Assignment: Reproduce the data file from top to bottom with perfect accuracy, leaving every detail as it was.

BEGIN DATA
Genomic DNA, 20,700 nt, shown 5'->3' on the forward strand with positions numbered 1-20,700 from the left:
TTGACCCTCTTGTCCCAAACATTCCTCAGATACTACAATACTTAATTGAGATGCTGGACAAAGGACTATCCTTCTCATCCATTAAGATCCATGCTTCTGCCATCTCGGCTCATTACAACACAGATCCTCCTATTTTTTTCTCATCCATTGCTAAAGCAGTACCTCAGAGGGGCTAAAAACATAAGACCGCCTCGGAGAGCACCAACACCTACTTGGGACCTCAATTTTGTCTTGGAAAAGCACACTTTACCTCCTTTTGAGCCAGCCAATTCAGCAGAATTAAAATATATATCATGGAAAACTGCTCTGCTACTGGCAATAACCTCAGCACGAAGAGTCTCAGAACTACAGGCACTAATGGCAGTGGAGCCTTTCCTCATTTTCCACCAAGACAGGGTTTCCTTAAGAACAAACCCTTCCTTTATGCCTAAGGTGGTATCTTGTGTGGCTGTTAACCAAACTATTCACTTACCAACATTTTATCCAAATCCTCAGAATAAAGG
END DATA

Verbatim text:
Genomic DNA, 20,700 nt, shown 5'->3' on the forward strand with positions numbered 1-20,700 from the left:
TTGACCCTCTTGTCCCAAACATTCCTCAGATACTACAATACTTAATTGAGATGCTGGACAAAGGACTATCCTTCTCATCCATTAAGATCCATGCTTCTGCCATCTCGGCTCATTACAACACAGATCCTCCTATTTTTTTCTCATCCATTGCTAAAGCAGTACCTCAGAGGGGCTAAAAACATAAGACCGCCTCGGAGAGCACCAACACCTACTTGGGACCTCAATTTTGTCTTGGAAAAGCACACTTTACCTCCTTTTGAGCCAGCCAATTCAGCAGAATTAAAATATATATCATGGAAAACTGCTCTGCTACTGGCAATAACCTCAGCACGAAGAGTCTCAGAACTACAGGCACTAATGGCAGTGGAGCCTTTCCTCATTTTCCACCAAGACAGGGTTTCCTTAAGAACAAACCCTTCCTTTATGCCTAAGGTGGTATCTTGTGTGGCTGTTAACCAAACTATTCACTTACCAACATTTTATCCAAATCCTCAGAATAAAGG